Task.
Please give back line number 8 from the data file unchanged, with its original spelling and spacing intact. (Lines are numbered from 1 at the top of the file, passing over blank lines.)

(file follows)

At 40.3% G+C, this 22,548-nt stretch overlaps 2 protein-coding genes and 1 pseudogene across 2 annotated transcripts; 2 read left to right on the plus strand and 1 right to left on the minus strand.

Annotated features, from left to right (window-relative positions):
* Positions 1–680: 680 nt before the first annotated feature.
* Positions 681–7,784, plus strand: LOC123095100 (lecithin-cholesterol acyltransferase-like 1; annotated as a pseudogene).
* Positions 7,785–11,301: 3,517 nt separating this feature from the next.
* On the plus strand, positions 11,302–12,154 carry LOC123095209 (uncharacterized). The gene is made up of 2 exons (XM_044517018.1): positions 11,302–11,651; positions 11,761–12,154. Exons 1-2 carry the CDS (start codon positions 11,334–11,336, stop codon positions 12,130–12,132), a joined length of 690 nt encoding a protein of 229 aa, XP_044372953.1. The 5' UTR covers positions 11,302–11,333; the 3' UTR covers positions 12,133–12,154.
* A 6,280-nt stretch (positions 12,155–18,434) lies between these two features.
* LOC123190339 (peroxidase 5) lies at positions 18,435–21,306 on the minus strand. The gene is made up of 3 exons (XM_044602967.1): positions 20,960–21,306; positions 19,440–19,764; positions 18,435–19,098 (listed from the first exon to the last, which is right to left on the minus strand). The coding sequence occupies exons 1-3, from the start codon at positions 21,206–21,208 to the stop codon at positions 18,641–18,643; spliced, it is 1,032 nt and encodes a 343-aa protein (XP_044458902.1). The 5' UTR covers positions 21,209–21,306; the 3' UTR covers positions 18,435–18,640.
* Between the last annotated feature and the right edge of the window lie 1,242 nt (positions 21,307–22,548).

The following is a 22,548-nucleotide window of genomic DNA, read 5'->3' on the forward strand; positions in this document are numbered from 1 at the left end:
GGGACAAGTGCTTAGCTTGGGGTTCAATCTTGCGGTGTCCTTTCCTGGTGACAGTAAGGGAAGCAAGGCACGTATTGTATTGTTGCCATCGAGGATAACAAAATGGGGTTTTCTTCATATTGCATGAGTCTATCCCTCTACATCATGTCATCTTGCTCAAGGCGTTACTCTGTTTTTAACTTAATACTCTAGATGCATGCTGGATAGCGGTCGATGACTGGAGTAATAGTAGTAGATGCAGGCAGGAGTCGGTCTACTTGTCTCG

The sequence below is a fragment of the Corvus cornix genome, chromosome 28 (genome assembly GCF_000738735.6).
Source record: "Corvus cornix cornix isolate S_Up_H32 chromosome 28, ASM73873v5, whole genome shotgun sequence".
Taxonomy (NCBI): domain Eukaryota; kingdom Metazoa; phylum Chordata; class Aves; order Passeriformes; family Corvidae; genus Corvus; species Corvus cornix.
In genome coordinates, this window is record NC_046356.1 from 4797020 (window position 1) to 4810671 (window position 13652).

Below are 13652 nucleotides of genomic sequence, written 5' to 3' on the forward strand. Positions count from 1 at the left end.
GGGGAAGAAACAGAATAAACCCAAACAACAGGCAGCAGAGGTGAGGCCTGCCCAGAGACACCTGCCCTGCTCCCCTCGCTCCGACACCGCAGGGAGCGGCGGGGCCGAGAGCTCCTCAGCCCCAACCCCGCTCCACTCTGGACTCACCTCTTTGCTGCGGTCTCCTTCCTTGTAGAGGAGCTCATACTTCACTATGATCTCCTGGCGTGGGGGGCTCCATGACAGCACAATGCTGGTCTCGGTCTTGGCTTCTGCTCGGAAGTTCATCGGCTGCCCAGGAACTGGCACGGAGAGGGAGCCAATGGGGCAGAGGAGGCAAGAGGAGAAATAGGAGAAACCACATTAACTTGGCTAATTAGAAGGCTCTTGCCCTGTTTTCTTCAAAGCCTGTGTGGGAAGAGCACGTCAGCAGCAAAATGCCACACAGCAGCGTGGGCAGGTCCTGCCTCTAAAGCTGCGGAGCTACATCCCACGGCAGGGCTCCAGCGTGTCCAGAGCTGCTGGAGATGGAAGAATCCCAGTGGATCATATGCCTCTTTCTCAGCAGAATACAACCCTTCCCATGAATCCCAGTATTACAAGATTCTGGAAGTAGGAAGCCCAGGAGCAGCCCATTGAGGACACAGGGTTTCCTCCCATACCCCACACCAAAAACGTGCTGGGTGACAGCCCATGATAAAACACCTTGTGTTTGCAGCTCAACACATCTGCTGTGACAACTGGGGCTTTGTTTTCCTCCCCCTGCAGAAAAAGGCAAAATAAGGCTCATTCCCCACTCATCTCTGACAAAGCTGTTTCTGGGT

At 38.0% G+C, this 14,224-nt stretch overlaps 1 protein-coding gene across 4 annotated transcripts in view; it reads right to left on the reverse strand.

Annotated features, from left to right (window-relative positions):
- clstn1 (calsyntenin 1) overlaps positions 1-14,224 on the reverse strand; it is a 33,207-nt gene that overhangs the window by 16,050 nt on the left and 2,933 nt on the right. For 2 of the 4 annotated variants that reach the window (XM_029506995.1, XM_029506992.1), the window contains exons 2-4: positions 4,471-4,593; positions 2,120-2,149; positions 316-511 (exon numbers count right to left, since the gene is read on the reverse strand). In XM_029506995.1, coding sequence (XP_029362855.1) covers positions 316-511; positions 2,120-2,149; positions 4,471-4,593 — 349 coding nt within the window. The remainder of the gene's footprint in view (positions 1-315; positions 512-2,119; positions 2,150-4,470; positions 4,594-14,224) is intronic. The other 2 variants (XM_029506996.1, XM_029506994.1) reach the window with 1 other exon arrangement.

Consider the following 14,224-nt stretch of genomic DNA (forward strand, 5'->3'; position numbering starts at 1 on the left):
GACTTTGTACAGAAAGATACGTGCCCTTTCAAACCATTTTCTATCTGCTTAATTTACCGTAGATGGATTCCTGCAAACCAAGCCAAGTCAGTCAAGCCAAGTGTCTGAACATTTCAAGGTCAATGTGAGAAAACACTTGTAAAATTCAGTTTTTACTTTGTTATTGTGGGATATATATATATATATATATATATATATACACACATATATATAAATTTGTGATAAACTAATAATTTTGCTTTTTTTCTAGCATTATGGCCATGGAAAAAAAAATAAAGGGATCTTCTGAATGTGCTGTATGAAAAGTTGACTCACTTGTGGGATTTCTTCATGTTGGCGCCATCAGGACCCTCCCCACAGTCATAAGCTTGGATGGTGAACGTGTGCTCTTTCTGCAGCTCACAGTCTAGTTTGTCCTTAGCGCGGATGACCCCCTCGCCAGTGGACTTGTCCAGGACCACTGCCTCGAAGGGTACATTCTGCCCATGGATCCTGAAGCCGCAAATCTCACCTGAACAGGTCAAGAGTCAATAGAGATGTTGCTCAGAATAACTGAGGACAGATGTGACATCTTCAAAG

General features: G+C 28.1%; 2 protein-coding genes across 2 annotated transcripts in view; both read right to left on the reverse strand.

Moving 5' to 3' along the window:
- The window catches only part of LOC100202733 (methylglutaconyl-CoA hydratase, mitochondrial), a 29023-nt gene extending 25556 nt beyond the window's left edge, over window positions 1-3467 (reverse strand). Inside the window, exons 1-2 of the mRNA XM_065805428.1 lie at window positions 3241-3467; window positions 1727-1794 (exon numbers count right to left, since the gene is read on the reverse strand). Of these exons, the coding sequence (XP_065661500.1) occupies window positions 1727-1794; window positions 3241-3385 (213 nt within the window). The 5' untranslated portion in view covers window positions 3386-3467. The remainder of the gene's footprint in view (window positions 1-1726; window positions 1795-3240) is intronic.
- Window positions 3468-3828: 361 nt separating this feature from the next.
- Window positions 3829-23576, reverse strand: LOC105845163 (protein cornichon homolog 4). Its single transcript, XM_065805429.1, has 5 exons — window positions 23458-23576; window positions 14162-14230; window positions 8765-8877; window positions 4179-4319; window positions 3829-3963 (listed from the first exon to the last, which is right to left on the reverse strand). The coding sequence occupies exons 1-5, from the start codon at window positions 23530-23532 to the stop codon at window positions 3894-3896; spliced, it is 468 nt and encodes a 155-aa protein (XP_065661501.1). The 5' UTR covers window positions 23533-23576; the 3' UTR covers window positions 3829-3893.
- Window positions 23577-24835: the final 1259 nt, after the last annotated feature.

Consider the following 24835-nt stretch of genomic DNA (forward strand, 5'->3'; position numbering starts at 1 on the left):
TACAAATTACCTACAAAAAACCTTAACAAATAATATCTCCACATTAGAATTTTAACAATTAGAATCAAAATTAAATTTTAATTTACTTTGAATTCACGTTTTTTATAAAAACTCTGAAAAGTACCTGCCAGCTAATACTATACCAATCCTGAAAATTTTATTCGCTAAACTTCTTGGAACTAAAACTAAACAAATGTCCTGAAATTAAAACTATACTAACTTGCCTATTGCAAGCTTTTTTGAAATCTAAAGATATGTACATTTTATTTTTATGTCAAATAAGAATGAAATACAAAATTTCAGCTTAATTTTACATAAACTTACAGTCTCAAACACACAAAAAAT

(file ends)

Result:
* LOC123190339 (peroxidase 5) lies at positions 18,435–21,306 on the minus strand. The gene is made up of 3 exons (XM_044602967.1): positions 20,960–21,306; positions 19,440–19,764; positions 18,435–19,098 (listed from the first exon to the last, which is right to left on the minus strand). The coding sequence occupies exons 1-3, from the start codon at positions 21,206–21,208 to the stop codon at positions 18,641–18,643; spliced, it is 1,032 nt and encodes a 343-aa protein (XP_044458902.1). The 5' UTR covers positions 21,209–21,306; the 3' UTR covers positions 18,435–18,640.